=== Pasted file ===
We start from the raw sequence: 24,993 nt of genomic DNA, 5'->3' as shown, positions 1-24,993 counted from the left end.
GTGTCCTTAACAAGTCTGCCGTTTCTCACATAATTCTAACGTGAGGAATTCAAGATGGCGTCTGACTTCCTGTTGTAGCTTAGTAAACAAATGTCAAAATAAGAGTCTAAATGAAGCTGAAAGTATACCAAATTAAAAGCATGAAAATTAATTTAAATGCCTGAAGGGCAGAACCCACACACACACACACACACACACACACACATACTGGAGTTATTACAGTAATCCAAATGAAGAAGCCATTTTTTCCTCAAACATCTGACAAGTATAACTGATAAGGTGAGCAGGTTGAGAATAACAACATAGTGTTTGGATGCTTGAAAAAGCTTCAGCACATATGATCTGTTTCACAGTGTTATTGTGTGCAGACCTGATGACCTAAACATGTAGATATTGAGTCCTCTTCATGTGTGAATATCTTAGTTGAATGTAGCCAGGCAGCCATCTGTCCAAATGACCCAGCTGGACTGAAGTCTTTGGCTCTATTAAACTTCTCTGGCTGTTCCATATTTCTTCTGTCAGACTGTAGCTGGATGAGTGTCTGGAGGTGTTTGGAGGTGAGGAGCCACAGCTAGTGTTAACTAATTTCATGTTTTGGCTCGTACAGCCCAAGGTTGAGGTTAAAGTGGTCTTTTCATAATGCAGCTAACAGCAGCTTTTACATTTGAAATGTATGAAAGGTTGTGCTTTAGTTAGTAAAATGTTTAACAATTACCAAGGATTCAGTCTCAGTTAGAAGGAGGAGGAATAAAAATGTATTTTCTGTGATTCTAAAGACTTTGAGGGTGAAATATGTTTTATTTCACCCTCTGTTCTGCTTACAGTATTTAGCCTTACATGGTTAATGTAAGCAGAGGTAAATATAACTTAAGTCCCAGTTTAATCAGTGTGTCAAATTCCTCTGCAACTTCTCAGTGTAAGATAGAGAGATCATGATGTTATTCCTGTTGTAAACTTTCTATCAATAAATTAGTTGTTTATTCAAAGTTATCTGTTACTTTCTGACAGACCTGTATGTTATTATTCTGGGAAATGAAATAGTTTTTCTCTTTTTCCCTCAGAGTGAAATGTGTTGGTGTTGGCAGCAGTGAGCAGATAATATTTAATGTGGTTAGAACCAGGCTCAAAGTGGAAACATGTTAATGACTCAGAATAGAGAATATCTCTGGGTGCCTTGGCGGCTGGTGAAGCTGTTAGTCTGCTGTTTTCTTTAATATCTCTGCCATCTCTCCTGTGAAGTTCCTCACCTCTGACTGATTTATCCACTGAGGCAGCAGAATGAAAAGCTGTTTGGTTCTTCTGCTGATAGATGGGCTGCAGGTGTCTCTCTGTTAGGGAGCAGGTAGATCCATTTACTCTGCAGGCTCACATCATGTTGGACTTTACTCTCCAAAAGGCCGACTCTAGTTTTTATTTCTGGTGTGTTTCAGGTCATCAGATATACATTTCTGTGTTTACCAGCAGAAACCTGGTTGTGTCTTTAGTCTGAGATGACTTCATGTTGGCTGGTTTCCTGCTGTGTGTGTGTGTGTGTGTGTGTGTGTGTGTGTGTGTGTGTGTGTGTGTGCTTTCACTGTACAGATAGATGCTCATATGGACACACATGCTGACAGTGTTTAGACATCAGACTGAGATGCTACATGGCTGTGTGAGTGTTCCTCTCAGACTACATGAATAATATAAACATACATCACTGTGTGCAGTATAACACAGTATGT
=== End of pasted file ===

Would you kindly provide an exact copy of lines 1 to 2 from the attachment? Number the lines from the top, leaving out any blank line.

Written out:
We start from the raw sequence: 24,993 nt of genomic DNA, 5'->3' as shown, positions 1-24,993 counted from the left end.
GTGTCCTTAACAAGTCTGCCGTTTCTCACATAATTCTAACGTGAGGAATTCAAGATGGCGTCTGACTTCCTGTTGTAGCTTAGTAAACAAATGTCAAAATAAGAGTCTAAATGAAGCTGAAAGTATACCAAATTAAAAGCATGAAAATTAATTTAAATGCCTGAAGGGCAGAACCCACACACACACACACACACACACACACACATACTGGAGTTATTACAGTAATCCAAATGAAGAAGCCATTTTTTCCTCAAACATCTGACAAGTATAACTGATAAGGTGAGCAGGTTGAGAATAACAACATAGTGTTTGGATGCTTGAAAAAGCTTCAGCACATATGATCTGTTTCACAGTGTTATTGTGTGCAGACCTGATGACCTAAACATGTAGATATTGAGTCCTCTTCATGTGTGAATATCTTAGTTGAATGTAGCCAGGCAGCCATCTGTCCAAATGACCCAGCTGGACTGAAGTCTTTGGCTCTATTAAACTTCTCTGGCTGTTCCATATTTCTTCTGTCAGACTGTAGCTGGATGAGTGTCTGGAGGTGTTTGGAGGTGAGGAGCCACAGCTAGTGTTAACTAATTTCATGTTTTGGCTCGTACAGCCCAAGGTTGAGGTTAAAGTGGTCTTTTCATAATGCAGCTAACAGCAGCTTTTACATTTGAAATGTATGAAAGGTTGTGCTTTAGTTAGTAAAATGTTTAACAATTACCAAGGATTCAGTCTCAGTTAGAAGGAGGAGGAATAAAAATGTATTTTCTGTGATTCTAAAGACTTTGAGGGTGAAATATGTTTTATTTCACCCTCTGTTCTGCTTACAGTATTTAGCCTTACATGGTTAATGTAAGCAGAGGTAAATATAACTTAAGTCCCAGTTTAATCAGTGTGTCAAATTCCTCTGCAACTTCTCAGTGTAAGATAGAGAGATCATGATGTTATTCCTGTTGTAAACTTTCTATCAATAAATTAGTTGTTTATTCAAAGTTATCTGTTACTTTCTGACAGACCTGTATGTTATTATTCTGGGAAATGAAATAGTTTTTCTCTTTTTCCCTCAGAGTGAAATGTGTTGGTGTTGGCAGCAGTGAGCAGATAATATTTAATGTGGTTAGAACCAGGCTCAAAGTGGAAACATGTTAATGACTCAGAATAGAGAATATCTCTGGGTGCCTTGGCGGCTGGTGAAGCTGTTAGTCTGCTGTTTTCTTTAATATCTCTGCCATCTCTCCTGTGAAGTTCCTCACCTCTGACTGATTTATCCACTGAGGCAGCAGAATGAAAAGCTGTTTGGTTCTTCTGCTGATAGATGGGCTGCAGGTGTCTCTCTGTTAGGGAGCAGGTAGATCCATTTACTCTGCAGGCTCACATCATGTTGGACTTTACTCTCCAAAAGGCCGACTCTAGTTTTTATTTCTGGTGTGTTTCAGGTCATCAGATATACATTTCTGTGTTTACCAGCAGAAACCTGGTTGTGTCTTTAGTCTGAGATGACTTCATGTTGGCTGGTTTCCTGCTGTGTGTGTGTGTGTGTGTGTGTGTGTGTGTGTGTGTGTGTGTGTGTGTGCTTTCACTGTACAGATAGATGCTCATATGGACACACATGCTGACAGTGTTTAGACATCAGACTGAGATGCTACATGGCTGTGTGAGTGTTCCTCTCAGACTACATGAATAATATAAACATACATCACTGTGTGCAGTATAACACAGTATGT